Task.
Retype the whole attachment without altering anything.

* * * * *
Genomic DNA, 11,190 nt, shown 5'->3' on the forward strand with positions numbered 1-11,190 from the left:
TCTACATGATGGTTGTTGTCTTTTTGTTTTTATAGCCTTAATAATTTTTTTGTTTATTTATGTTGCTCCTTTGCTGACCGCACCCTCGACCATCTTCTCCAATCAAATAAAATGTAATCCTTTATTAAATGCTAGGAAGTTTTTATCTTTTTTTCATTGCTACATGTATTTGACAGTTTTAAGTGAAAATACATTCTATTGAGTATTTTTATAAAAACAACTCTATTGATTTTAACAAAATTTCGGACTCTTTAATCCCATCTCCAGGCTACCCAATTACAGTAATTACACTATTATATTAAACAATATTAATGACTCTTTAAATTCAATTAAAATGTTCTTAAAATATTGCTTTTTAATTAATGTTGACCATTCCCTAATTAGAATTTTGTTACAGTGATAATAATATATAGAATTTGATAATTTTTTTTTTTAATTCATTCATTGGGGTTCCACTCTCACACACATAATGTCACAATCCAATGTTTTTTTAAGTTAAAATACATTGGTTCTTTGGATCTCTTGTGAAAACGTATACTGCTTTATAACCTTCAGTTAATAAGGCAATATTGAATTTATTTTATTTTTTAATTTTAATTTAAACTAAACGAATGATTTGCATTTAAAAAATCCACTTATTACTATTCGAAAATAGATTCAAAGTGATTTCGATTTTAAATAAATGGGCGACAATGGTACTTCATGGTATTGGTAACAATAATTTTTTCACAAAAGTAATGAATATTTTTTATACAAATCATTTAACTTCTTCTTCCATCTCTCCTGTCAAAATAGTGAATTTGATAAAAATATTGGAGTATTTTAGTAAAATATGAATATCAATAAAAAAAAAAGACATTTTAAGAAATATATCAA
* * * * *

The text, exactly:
Genomic DNA, 11,190 nt, shown 5'->3' on the forward strand with positions numbered 1-11,190 from the left:
TCTACATGATGGTTGTTGTCTTTTTGTTTTTATAGCCTTAATAATTTTTTTGTTTATTTATGTTGCTCCTTTGCTGACCGCACCCTCGACCATCTTCTCCAATCAAATAAAATGTAATCCTTTATTAAATGCTAGGAAGTTTTTATCTTTTTTTCATTGCTACATGTATTTGACAGTTTTAAGTGAAAATACATTCTATTGAGTATTTTTATAAAAACAACTCTATTGATTTTAACAAAATTTCGGACTCTTTAATCCCATCTCCAGGCTACCCAATTACAGTAATTACACTATTATATTAAACAATATTAATGACTCTTTAAATTCAATTAAAATGTTCTTAAAATATTGCTTTTTAATTAATGTTGACCATTCCCTAATTAGAATTTTGTTACAGTGATAATAATATATAGAATTTGATAATTTTTTTTTTTAATTCATTCATTGGGGTTCCACTCTCACACACATAATGTCACAATCCAATGTTTTTTTAAGTTAAAATACATTGGTTCTTTGGATCTCTTGTGAAAACGTATACTGCTTTATAACCTTCAGTTAATAAGGCAATATTGAATTTATTTTATTTTTTAATTTTAATTTAAACTAAACGAATGATTTGCATTTAAAAAATCCACTTATTACTATTCGAAAATAGATTCAAAGTGATTTCGATTTTAAATAAATGGGCGACAATGGTACTTCATGGTATTGGTAACAATAATTTTTTCACAAAAGTAATGAATATTTTTTATACAAATCATTTAACTTCTTCTTCCATCTCTCCTGTCAAAATAGTGAATTTGATAAAAATATTGGAGTATTTTAGTAAAATATGAATATCAATAAAAAAAAAAGACATTTTAAGAAATATATCAA